Farm Workers Severely Impacted by Pandemic Eligible to Receive $600 Per Person as Part of New Aid Program

by Jon D. B.
(Photo by Wendy Maeda/The Boston Globe via Getty Images)

Outsider Aid: The U.S. Department of Agriculture is instating a $700 million aid program to help farm and meat industry workers through the continuing pandemic.

This week brings excellent news for America’s invaluable farmers and meatpacking workers. Both industries have been crippled by the COVID-19 Pandemic, but will now receive aid under a new incentive from the Biden Administration’s U.S. Dept. of Agriculture.

Specifically, farm and meat industry workers will be eligible for grants of up to $600 per person. Government officials say they hope to make up for some of the unpaid leave and/or protective equipment their industries require. When put into perspective, however, $600 feels like too little too late.

“While the rest of America could work from home, these brave men and women continued to show up for work every single day to ensure that we all food on our tables that we could eat,” says the president of the United Food and Commercial Workers union Marc Perrone. “Meatpacking plants experienced some of the most deadly COVID-19 outbreaks when the pandemic first came around and there were workers that are deserving of our help, and our thanks and our support.”

Perrone is correct. The COVID pandemic ravaged both farms and the meatpacking industry. Right here north of Nashville, TN, the largest cluster of COVID cases and deaths comes from our Tyson plant in Goodlettsville.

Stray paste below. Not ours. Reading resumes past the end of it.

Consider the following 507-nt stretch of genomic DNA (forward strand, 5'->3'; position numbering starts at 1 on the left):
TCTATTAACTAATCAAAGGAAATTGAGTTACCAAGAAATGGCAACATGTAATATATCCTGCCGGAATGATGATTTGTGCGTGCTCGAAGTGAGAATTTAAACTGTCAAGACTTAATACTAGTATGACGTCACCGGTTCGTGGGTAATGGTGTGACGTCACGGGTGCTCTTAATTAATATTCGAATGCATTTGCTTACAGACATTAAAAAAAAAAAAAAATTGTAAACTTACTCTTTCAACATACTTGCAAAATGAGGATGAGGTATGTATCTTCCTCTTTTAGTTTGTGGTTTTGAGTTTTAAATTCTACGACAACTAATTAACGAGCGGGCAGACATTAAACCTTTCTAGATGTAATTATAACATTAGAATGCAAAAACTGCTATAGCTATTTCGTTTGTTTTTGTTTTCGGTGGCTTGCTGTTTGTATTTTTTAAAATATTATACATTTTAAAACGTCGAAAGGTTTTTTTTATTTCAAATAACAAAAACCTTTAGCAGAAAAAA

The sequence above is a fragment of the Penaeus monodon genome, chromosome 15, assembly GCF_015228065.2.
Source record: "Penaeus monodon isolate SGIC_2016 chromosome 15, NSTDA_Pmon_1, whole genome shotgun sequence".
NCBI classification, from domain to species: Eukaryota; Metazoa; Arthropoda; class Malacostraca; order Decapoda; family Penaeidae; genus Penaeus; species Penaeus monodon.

In fact, meatpacking plants would serve as outbreak points for the virus throughout 2020 and continue to today. Inside factories, workers stand directly beside one another. This hasn’t changed. As a result, the UFCW union (who represents the majority of America’s meat industry workers) says no less than 132 meatpacking workers died of COVID-19. Another 22,000 have been exposed, infected, or now have lifelong debilitations from the sickness.

Farm and Meat Industry Workers Finally Recognized as ‘Essential’

Last year, as America’s meat production dropped off a cliff (60% of median output), the country at large finally got a sense of how essential our farm and meat industry workers are; something we should’ve known all along.

“I think it’s important that we recognize that doing this essential work has also come not only at a potential physical risk but also at a financial risk,” Agriculture Secretary Tom Vilsack echoes via Yahoo News.

Vilsack now recognizes that “Many of these workers have had to out of their pocket pay for masks or personal protective equipment during the course of this pandemic.”

Even more damaging, however, is that “some have had to take unpaid medical leave,” he says.

But how will farm and meat industry workers receive these grants? According to the Ag. Dept., an assortment of nonprofit groups working with the government will distribute. Sec. Vilsack cites the decision as a way to keep costs and requirements to apply “to a minimum.” This way, more workers will receive aid.

“I’m hopeful that we’ll be able to provide as much help to as many people as possible,” he adds. Sec. Vilsack says an additional $700 million in aid is to follow from the USDA. This program, too, will be for farm workers and food processors. It will also extend to farmers’ markets, distributors, and food vendors.